Tanooka H, Tada M (1975) Reparable lethal DNA damage produced by enzyme-activated 4-hydroxyaminoquinoline 1-oxide. Chem Biol Interact 10:11–18PubMedCrossRefGoogle Scholar
  19. 19.
    Cheng L, Eicher SA, Guo Z, Hong WK, Spitz MR, Wei Q (1998) Reduced DNA repair capacity in head and neck cancer patients. Cancer Epidemiol Biomarkers Prev 7:465–468PubMedGoogle Scholar
  20. 20.
    Kuraoka I, Bender C, Romieu A, Cadet J, Wood RD, Lindahl T (2000) Removal of oxygen free-radical-induced 5′,8-purine cyclodeoxynucleosides from DNA by the nucleotide excision repair pathway in human cells. Proc Natl Acad Sci U S A 97:3832–3837PubMedCentralPubMedCrossRefGoogle Scholar
  21. 21.
    Iakoucheva LM, Walker RK, van Houten B, Ackerman EJ (2002) Equilibrium and stop-slow kinetic studies of fluorescently labeled DNA substrates with DNA repair proteins XPA and replication protein A. Biochemistry 41:131–143PubMedCrossRefGoogle Scholar
  22. 22.
    Day RS III, Ziolkowski CH (1979) Human brain tumour cell strains with deficient host-cell reactivation of N-methyl-N′-nitro-N-nitrosoguanidine-damaged adenovirus 5. Nature 279:797–799PubMedCrossRefGoogle Scholar
  23. 23.
    Maynard K, Parsons PG, Cerny T, Margison GP (1989) Relationships among cell survival, O6-alkylguanine-DNA alkyltransferase activity, and reactivation of methylated adenovirus 5 and herpes simplex virus type 1 in human melanoma cell lines. Cancer Res 49:4813–4817PubMedGoogle Scholar
  24. 24.
    L’Herault P, Chung YS (1982) Host cell reactivation of ozone-treated T3 bacteriophage by different strains of Escherichia coli. Experientia 38:1491–1492PubMedCrossRefGoogle Scholar
  25. 25.
    Diem C, Runger TM (1997) Processing of three different types of DNA damage in cell lines of a cutaneous squamous cell carcinoma progression model. Carcinogenesis 18:657–662PubMedCrossRefGoogle Scholar
  26. 26.
    Protic-Sabljic M, Kraemer KH (1986) Host cell reactivation by human cells of DNA expression vectors damaged by ultraviolet radiation or by acid/heat treatment. Carcinogenesis 7:1765–1770PubMedCrossRefGoogle Scholar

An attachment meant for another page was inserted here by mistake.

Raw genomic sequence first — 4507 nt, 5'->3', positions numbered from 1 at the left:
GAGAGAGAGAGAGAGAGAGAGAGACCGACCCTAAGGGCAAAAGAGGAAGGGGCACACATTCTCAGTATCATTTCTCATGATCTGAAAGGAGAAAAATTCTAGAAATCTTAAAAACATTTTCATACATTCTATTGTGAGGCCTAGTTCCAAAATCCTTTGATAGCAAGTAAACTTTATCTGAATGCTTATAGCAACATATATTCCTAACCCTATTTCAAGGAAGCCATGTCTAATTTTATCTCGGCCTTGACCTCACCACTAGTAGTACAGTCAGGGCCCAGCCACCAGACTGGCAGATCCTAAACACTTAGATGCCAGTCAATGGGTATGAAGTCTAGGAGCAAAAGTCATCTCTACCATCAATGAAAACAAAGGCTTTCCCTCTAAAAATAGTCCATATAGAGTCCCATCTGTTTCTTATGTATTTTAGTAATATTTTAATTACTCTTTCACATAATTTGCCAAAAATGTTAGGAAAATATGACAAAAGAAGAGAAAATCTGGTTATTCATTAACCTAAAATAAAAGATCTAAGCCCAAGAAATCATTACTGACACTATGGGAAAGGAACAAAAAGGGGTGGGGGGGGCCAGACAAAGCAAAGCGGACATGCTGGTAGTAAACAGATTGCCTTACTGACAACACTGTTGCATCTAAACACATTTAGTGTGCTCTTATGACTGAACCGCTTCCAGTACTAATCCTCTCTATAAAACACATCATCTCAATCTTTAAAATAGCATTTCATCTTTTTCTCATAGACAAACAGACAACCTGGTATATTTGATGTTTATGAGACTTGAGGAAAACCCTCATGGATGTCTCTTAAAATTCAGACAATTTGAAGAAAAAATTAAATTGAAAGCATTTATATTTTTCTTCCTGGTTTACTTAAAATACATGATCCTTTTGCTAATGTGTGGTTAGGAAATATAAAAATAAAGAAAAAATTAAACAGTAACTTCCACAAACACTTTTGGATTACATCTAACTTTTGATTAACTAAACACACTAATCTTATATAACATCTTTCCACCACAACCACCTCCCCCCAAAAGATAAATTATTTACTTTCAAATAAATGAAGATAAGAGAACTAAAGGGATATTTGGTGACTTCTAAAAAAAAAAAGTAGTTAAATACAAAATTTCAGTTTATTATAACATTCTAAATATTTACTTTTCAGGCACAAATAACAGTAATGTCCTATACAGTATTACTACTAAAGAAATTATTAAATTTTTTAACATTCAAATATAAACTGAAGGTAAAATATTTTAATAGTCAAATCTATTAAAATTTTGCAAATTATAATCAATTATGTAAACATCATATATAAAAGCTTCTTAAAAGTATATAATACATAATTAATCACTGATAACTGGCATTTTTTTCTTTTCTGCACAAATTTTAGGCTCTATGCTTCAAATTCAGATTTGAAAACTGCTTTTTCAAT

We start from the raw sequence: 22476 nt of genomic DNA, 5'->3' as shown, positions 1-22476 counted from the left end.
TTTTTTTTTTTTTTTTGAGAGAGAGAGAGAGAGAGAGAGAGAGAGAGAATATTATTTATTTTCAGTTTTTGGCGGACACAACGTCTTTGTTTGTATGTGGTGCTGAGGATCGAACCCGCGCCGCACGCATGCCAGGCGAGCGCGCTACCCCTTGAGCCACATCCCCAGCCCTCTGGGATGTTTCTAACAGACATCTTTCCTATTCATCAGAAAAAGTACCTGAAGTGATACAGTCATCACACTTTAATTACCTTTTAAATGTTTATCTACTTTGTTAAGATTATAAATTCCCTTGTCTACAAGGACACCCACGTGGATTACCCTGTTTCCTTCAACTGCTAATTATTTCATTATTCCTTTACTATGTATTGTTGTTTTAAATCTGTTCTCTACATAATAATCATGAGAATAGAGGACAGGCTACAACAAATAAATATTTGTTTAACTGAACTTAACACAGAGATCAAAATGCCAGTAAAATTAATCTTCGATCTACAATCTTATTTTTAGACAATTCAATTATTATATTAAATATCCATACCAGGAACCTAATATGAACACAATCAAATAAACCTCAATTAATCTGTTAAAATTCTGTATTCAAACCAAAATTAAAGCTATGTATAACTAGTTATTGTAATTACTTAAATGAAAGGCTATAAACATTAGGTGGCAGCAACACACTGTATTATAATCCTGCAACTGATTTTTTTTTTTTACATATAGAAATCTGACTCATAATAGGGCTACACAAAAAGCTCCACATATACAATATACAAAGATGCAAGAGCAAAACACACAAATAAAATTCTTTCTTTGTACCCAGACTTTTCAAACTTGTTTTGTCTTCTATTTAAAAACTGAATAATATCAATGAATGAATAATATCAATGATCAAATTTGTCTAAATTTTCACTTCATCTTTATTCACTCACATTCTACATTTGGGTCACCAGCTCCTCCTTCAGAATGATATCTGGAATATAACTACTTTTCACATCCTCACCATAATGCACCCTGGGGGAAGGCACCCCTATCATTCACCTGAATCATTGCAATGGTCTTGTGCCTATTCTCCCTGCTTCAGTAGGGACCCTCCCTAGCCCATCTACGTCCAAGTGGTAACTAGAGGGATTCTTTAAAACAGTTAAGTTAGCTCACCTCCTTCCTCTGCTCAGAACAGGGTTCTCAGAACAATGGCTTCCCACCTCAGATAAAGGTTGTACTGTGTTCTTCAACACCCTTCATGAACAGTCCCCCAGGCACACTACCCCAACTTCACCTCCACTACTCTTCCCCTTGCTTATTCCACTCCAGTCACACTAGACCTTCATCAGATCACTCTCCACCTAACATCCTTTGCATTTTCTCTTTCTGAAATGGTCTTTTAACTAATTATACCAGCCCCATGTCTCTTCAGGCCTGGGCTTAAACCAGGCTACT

27. 27.
    Matsumoto Y (1999) Base excision repair assay using Xenopus laevis oocyte extracts. In: Henderson DS (ed) DNA repair protocols: eukaryotic systems, vol 113, Methods in molecular biology. Humana, Totowa, NJ, pp 289–300CrossRefGoogle Scholar
  28. 28.
    Runger TM, Emmert S, Schadendorf D, Diem C, Epe B, Hellfritsch D (2000) Alterations of DNA repair in melanoma cell lines resistant to cisplatin, fotemustine, or etoposide. J Invest Dermatol 114:34–39PubMedCrossRefGoogle Scholar
  29. 29.
    Perlow RA, Schinecker TM, Kim SJ, Geacintov NE, Scicchitano DA (2003) Construction and purification of site-specifically modified DNA templates for transcription assays. Nucleic Acids Res 31:e40PubMedCentralPubMedCrossRefGoogle Scholar
  30. 30.
    Latimer JJ, Hultner ML, Cleaver JE, Pedersen RA (1996) Elevated DNA excision repair capacity in the extraembryonic mesoderm of the mid-gestation mouse embryo. Exp Cell Res 228:19–28PubMedCrossRefGoogle Scholar
  31. 31.
    Cheng L, Guan Y, Li L et al (1999) Expression in normal human tissues of five nucleotide excision repair genes measured simultaneously by multiplex reverse transcription-polymerase chain reaction. Cancer Epidemiol Biomarkers Prev 8:801–807PubMedGoogle Scholar
  32. 32.
    Latimer JJ, Johnson JM, Miles TD et al (2008) Cell-type-specific level of DNA nucleotide excision repair in primary human mammary and ovarian epithelial cell cultures. Cell Tissue Res 333:461–467PubMedCrossRefGoogle Scholar
  33. 33.
    Ford JM, Baron EL, Hanawalt PC (1998) Human fibroblasts expressing the human papillomavirus E6 gene are deficient in global genomic nucleotide excision repair and sensitive to ultraviolet irradiation. Cancer Res 58:599–603PubMedGoogle Scholar
  34. 34.
    Bowman KK, Sicard DM, Ford JM, Hanawalt PC (2000) Reduced global genomic repair of ultraviolet light-induced cyclobutane pyrimidine dimers in simian virus 40-transformed human cells. Mol Carcinog 29:17–24PubMedCrossRefGoogle Scholar
  35. 35.
    Fututa T, Ueda T, Aune G, Sarasin A, Kraemer KH, Pommier Y (2002) Transcription-coupled nucleotide excision repair as a determinant of cisplatin sensitivity of human cells. Cancer Res 65:4899–4902Google Scholar
  36. 36.
    Steier H, Cleaver JE (1969) Exposure chamber for quantitative ultraviolet photobiology. Lab Pract 18:1295PubMedGoogle Scholar
  37. 37.
    Promega Transfection Guide, pp 1–56. Available at http://www.promega.com

Copyright information

© Humana Press 2014

Authors and Affiliations

  1. 1.Department of Pharmaceutical SciencesNova Southeastern UniversityFort Lauderdale-DavieUSA

Personalised recommendations